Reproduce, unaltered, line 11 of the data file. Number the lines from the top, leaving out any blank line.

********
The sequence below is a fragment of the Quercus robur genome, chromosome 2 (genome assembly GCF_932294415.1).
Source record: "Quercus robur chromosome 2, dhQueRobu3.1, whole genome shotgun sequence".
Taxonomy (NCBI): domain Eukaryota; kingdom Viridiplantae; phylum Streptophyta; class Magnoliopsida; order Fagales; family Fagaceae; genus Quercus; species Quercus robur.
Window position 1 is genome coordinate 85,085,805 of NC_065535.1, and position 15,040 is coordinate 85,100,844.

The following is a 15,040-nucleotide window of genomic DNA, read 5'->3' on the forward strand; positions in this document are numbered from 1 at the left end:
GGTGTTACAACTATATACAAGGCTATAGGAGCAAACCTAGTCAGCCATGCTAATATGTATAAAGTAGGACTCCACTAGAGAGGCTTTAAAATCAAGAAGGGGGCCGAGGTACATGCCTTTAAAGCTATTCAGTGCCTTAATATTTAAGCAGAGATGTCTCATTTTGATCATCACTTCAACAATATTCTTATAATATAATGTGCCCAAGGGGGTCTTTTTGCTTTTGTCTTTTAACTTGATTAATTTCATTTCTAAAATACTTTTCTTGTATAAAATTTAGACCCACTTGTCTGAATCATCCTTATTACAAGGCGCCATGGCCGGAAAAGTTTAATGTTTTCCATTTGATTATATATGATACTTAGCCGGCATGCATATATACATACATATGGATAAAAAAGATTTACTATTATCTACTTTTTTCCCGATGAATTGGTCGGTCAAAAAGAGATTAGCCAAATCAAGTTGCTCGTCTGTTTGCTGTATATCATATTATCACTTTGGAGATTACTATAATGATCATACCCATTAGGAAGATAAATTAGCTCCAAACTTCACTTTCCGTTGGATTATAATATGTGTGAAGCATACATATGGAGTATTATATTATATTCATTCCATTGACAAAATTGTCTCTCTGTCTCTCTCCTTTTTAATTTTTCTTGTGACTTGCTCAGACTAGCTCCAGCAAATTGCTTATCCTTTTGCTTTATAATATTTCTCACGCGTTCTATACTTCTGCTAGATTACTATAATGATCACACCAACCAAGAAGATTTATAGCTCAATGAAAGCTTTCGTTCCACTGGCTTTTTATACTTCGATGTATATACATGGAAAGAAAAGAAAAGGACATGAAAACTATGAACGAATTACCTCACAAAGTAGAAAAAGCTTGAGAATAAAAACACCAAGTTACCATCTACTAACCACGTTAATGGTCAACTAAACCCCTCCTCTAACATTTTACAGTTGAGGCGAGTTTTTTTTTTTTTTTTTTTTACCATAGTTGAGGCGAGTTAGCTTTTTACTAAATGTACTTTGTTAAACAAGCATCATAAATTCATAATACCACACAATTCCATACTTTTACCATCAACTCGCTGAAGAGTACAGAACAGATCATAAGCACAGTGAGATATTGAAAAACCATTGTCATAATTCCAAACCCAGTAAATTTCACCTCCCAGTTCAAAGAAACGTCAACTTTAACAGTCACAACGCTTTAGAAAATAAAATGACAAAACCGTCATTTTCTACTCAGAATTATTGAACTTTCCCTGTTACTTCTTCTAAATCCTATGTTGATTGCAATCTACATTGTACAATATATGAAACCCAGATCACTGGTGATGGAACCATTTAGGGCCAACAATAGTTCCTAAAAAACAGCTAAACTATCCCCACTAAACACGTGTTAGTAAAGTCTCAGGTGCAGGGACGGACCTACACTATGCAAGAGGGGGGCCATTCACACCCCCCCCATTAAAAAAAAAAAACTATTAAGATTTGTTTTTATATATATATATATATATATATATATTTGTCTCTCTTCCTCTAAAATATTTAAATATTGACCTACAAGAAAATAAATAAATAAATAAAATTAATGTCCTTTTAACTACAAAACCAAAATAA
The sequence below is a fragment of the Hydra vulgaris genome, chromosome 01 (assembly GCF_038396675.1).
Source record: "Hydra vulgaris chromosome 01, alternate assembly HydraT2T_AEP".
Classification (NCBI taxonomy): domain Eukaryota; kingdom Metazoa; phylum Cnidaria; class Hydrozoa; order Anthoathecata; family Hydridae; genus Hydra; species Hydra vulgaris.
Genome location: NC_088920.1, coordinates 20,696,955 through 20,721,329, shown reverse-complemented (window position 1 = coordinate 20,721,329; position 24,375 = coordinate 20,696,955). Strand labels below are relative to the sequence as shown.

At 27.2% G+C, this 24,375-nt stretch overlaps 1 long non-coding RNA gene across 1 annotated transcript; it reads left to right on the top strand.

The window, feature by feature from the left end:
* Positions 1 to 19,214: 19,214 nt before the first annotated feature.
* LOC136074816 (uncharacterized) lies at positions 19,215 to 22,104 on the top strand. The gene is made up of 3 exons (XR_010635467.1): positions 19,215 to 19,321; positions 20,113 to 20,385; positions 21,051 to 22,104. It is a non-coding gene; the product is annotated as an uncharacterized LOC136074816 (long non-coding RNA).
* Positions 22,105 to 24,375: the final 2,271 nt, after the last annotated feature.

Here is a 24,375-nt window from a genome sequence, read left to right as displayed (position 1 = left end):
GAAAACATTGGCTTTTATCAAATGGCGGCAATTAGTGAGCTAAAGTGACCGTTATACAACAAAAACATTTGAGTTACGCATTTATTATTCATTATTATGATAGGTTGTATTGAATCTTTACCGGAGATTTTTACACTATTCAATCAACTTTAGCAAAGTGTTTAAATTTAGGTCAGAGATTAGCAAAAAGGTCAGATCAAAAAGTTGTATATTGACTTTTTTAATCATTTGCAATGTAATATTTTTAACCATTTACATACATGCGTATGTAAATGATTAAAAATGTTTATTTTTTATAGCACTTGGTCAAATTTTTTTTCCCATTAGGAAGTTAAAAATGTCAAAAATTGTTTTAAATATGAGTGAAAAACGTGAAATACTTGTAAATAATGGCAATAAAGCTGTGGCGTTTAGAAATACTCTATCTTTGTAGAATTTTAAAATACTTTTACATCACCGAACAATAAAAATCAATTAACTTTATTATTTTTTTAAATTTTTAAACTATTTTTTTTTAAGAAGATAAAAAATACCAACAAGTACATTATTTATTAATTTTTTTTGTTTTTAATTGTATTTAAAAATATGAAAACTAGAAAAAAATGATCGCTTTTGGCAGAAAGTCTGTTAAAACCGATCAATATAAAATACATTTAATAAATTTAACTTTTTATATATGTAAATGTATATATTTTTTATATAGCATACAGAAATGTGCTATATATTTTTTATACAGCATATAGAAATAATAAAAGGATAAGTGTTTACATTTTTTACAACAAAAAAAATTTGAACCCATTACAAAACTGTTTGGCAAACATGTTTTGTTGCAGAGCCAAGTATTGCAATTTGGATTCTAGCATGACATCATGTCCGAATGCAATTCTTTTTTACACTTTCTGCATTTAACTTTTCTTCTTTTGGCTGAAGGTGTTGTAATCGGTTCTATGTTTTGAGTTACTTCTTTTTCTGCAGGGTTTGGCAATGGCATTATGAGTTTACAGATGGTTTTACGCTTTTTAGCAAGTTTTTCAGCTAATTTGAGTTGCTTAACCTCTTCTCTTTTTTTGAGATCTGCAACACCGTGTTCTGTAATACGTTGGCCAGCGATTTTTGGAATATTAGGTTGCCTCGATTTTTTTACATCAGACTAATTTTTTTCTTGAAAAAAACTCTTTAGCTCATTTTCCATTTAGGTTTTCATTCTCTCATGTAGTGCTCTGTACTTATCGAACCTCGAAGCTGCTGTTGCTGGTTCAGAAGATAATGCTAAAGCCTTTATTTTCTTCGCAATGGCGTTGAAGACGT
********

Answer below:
At 27.2% G+C, this 24,375-nt stretch overlaps 1 long non-coding RNA gene across 1 annotated transcript; it reads left to right on the top strand.